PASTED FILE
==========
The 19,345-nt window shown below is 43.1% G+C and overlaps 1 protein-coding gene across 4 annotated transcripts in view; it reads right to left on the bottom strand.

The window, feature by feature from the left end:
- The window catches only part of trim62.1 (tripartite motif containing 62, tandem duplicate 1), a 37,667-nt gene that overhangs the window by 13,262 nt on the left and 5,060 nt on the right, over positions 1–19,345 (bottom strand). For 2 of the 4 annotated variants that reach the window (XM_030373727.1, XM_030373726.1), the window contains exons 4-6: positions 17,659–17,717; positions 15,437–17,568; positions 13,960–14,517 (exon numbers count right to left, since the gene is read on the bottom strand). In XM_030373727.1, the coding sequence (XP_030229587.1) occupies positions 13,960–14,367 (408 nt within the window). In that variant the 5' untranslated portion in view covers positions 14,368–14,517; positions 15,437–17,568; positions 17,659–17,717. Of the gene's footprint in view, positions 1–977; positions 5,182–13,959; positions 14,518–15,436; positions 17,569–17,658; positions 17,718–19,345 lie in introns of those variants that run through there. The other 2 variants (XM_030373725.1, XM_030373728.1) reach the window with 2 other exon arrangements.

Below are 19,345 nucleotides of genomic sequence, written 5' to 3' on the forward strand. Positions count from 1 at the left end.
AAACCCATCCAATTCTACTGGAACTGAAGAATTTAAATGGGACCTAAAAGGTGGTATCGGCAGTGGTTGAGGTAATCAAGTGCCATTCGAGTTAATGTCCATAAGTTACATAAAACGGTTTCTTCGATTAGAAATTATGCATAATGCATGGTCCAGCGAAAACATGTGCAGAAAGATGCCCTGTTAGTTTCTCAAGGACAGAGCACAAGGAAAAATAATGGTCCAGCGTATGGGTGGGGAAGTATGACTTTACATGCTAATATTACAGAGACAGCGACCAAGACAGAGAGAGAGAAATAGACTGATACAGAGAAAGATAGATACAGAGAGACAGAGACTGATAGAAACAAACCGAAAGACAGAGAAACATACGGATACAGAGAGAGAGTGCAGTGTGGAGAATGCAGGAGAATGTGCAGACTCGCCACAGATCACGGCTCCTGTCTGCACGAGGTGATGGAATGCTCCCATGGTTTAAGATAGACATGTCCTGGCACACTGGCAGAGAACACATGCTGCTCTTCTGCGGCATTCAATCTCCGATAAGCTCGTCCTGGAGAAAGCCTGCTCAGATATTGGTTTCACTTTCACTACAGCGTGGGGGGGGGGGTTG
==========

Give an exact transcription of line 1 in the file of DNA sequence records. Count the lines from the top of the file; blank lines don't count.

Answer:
The 19,345-nt window shown below is 43.1% G+C and overlaps 1 protein-coding gene across 4 annotated transcripts in view; it reads right to left on the bottom strand.